Leprosy is an infectious, neurodegenerative disease of humans caused by Mycobacterium leprae. Despite effective control programs, the incidence of leprosy remains stubbornly high, suggesting that transmission may be more common than expected. The rationale of this work was to use bioinformatics and comparative genomics to identify potentially antigenic proteins for diagnostic purposes. This approach defined three classes of proteins: those restricted to M. leprae (class I), those present in M. leprae with orthologues in other organisms besides mycobacteria (class II), and exported or surface-exposed proteins (class III). Twelve genes (two class I, four class II, and six class III proteins) were cloned in Escherichia coli, and their protein products were purified. Six of these proteins were detected in cell extracts of M. leprae by immunoblotting. The immunogenicity of each recombinant protein was then investigated in leprosy patients by measuring the reactivity of circulating antibody and gamma interferon (IFN-γ) responses in T-cell restimulation assays. Several class II and class III proteins were recognized by circulating antibodies. Importantly, most class II proteins elicited IFN-γ responses that were significantly stronger than those produced by previously identified antigens. Among them, two class II proteins, ML0308 and ML2498, showed marked humoral and cellular immunogenicity, therefore providing promising candidates for the diagnosis of both tuberculoid and lepromatous forms of leprosy.
Because of the wide spectrum of clinical manifestations and well-defined immunologic complications, leprosy is a useful disease for studying genetic regulation of the host response to infection. We hypothesized that polymorphisms in NOD2, a cytosolic receptor known to detect mycobacteria, are associated with susceptibility to leprosy and its clinical outcomes.
We used a case-control study design with 933 patients in Nepal, which included 240 patients with type I (reversal) reaction (RR), and 124 patients with type 2 (erythema nodosum leprosum (ENL)) reactions. We compared 32 common NOD2 gene region polymorphism frequencies between the different clinical types of leprosy as well as 101 controls without leprosy.
Four polymorphisms were associated with leprosy susceptibility when comparing allele frequencies and eight were associated when comparing genotype frequencies with a dominant model. Five polymorphisms were associated with protection from RR in an allelic analysis, and seven were associated with RR with a dominant model. Four polymorphisms were associated with increased susceptibility to ENL in an allelic analysis, while seven of 32 polymorphisms were associated with a dominant model.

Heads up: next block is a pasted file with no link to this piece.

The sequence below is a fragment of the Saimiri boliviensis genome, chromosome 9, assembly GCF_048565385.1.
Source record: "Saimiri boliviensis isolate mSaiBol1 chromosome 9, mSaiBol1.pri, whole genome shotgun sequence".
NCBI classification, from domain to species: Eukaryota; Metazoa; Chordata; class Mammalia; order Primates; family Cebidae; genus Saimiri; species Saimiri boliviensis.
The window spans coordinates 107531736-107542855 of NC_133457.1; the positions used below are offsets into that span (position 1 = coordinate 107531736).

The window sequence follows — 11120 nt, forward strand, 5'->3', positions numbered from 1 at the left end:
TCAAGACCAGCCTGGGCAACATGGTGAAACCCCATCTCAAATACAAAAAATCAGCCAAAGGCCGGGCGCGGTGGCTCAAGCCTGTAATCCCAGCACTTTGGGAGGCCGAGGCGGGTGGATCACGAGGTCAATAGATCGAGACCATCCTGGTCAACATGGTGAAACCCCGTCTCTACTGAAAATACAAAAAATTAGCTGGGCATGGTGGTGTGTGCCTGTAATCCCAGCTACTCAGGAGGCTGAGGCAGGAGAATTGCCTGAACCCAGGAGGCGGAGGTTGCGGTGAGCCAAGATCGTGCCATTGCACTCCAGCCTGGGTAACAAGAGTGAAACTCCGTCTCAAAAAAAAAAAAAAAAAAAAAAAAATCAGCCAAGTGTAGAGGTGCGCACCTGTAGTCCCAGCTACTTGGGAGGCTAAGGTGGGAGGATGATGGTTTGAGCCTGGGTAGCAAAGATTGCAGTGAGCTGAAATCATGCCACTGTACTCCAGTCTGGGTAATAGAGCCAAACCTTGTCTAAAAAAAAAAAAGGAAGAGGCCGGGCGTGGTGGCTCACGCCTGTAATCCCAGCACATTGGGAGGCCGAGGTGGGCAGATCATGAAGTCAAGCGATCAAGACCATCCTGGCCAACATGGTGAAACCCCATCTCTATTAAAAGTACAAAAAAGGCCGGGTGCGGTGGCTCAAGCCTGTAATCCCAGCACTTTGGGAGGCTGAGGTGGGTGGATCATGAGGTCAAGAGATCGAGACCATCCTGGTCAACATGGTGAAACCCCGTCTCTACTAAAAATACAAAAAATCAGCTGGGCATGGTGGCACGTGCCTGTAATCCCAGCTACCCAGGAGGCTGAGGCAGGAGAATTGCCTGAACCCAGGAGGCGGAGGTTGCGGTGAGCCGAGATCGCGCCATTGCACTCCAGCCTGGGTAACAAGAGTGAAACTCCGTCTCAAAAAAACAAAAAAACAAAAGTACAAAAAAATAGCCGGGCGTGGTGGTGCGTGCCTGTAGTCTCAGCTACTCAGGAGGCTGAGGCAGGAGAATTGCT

These data suggest that NOD2 genetic variants are associated with leprosy susceptibility and the development of leprosy reactive states.
Mycobacterium leprae; NOD2; Reversal Reaction; Erythema nodosum leprosum; Genetic polymorphisms; CYLD; SLIC1
Tuberculosis is a growing international health concern. It is the biggest killer among the infectious diseases in the world today. Early detection of drug resistance allows starting of an appropriate treatment. Resistance to drugs is due to particular genomic mutations in specific genes of Mycobacterium tuberculosis(MTB). The aim of this study was to identify the presence of Isoniazid (INH) and Rifampicin(RIF) drug resistance in new and previously treated tuberculosis (TB) cases using DNA sequencing.
This study was carried out on 153 tuberculous patients with positive Bactec 460 culture for acid fast bacilli.
Of the 153 patients, 105 (68.6%) were new cases and 48 (31.4%) were previously treated cases. Drug susceptibility testing on Bactec revealed 50 resistant cases for one or more of the first line antituberculous. Genotypic analysis was done only for rifampicin resistant specimens (23 cases) and INH resistant specimens (26 cases) to detect mutations responsible for drug resistance by PCR amplification of rpoB gene for rifampicin resistant cases and KatG gene for isoniazid resistant cases. Finally, DNA sequencing was done for detection of mutation within rpoB and KatG genes. Genotypic analysis of RIF resistant cases revealed that 20/23 cases (86.9%) of RIF resistance were having rpoB gene mutation versus 3 cases (13.1%) having no mutation with a high statistical significant difference between them (P < 0.001). Direct sequencing of Kat G gene revealed point mutation in 24/26 (92.3%) and the remaining 2/26 (7.7%) had wild type KatG i.e. no evidence of mutation with a high statistical significant difference between them (P < 0.001).
We can conclude that rifampicin resistance could be used as a useful surrogate marker for estimation of multidrug resistance. In addition, Genotypic method was superior to that of the traditional phenotypic method which is time-consuming taking several weeks or longer.
A mycobacterial excretory-secretory protein fraction ESAS-7 purified by 50% ammonium sulphate precipitation followed by SDS-PAGE fractionation was evaluated by penicillinase enzyme linked immuno-sorbent assay (ELISA) for its sensitivity and specificity in the diagnosis of pulmonary tuberculosis. At a “cut off” serum dilution of 600, 38 (90%) of 42 sera from bacteriologically confirmed tuberculosis cases, 15 (100%) of 15 sera from bacteriogically negative but anti tubercular therapy (ATT) responded cases, 3 (7%) of 43 sera from normal healthy subjects and 4 (8%) of 48 sera from non tuberculous disease control cases gave positive reaction for tubercular antibody to ESAS-7 antigen fraction containing predominantly 33-kDa protein with a sensitivity of 90% in bacteriologically confirmed cases and specificity of 92%. Further, this diagnostic assay using the ESAS-7 antigen is more sensitive requiring as little as one nanogram antigen per test compared to use of 100 nanogram EST-6 antigen reported earlier. Thus use of ESAS-7 antigen for antibody detection has good diagnostic potential with improved specificity in pulmonary tuberculosis.
ELISA; ESAS—7 antigen; Penicillinase